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  • Nigel W. Ruddock

Curious Kasai

Updated: Dec 24, 2019

Notes from the Archipelago - a Japanese Autumn 秋 2019

Sunday 17th November 11月17日..........日曜日


Looking at Tokyo from one of its high observation points, like the Tokyo Skytree for example, it appears rather like a concrete jungle going on forever. It has no skyline as such, like London or Manhattan. However, if you take time and explore you discover all sorts of areas which have their own character. Today I'm going to take you out east from the centre...(which has to be where the Nr. 01 station is.........)

and over the mighty Arakawa river to Edogawa City. I was actually here to see a friend of mine perform in a Tap dance show. A bit out of my usual line of business, but my motto is to be open for everything when in a foreign country. On emerging from Kasai Metro Station I was, as usual, totally disorientated. Buses were going in all directions, and there was a distinct lack of any tourist-orientated signs to help. My attention was drawn to a curious oversized fan on the opposite side of the road.

Having got closer it turned out to be a wind turbine which provided power for a number of multi-storey car parks and goodness what else...It must work hard during a typhoon I thought.....

see that café behind it? well I had a delicious Sundae there. Just thought I would add that important piece of information.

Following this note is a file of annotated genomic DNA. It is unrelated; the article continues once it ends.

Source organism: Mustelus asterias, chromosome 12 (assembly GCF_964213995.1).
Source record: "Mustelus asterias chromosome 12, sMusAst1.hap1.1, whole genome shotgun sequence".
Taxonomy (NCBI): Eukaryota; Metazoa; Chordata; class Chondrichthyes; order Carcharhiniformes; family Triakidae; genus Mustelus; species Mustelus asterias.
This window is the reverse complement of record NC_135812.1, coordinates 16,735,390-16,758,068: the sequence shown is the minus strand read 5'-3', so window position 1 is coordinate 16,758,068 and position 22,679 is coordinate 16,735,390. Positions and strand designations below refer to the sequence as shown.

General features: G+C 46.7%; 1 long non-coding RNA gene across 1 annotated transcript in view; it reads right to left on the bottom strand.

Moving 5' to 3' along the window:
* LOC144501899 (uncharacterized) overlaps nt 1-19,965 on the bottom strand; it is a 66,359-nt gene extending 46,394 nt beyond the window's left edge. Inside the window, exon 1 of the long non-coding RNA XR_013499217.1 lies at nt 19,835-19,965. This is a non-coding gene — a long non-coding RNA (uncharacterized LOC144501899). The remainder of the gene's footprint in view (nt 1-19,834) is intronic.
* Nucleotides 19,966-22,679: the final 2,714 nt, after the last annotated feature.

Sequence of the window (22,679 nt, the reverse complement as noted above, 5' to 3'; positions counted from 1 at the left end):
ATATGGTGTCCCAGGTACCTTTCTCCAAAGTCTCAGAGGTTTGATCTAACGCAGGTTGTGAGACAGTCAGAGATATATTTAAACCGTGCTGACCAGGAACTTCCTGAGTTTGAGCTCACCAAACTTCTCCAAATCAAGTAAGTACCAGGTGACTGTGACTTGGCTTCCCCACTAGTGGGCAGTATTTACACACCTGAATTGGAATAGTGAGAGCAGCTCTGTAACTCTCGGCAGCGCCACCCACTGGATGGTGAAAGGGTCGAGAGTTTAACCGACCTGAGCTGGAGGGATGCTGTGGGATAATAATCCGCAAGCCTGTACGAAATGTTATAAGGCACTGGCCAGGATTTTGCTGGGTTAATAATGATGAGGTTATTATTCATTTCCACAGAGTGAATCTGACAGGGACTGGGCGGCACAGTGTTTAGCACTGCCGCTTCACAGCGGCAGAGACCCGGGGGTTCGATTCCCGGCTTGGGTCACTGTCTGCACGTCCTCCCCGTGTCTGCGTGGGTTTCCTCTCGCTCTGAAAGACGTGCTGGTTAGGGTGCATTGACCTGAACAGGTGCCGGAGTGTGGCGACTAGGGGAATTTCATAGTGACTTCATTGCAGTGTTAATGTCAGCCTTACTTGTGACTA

The local authorities here seem quite musically inclined - witness the charming pieces of art in the nearby park....a bass clef....

and, yes, a treble clef....

and, not to be outdone, a quaver.........

Signage is always a challenge in Japan. But one could guess here that you were being politely (yes the sentence ends with "please") dis-encouraged from climbing up here........

well, yes........

Residents do not seem to worry too much about bike theft....witness the token-gesture-bike lock in this picture......

I mentioned tap dancing. Right. Well, Charu Nagatomo is one of those bright spirits lighting up the stage of contemporary tap dancing. I had already seen her perform with her friends in Frankfurt, and was looking forward to more amazing dancing. I was not disappointed in the Kasai Residents Hall. First job was to find a good seat..............

and inspect the programme......

There were performances from a whole host of dance groups from all over Tokyo and beyond. I had never realised that tap dancing was so popular. Most of the choreographies were based on western popular music. But Charu`s group was different. And the audience seemed to recognise this. This was a new take on a traditional Japanese style - complete with beautiful Kimono-style costumes (which she told me were all hand made!). She had taken inspiration from jam improvisation sessions, and also from Shamisen player Kamii Hiroharu. The latter has taken the traditional shamisen beyond its traditional setting and brought it out onto the Rock scene - yes, ShamiRock!

You can see Charu performing with pianist motty in this idiosyncratic video....... wait for the dancing....https://youtu.be/I3zuwwmOCmQ

Post performance photo time......

End of Episode 8
















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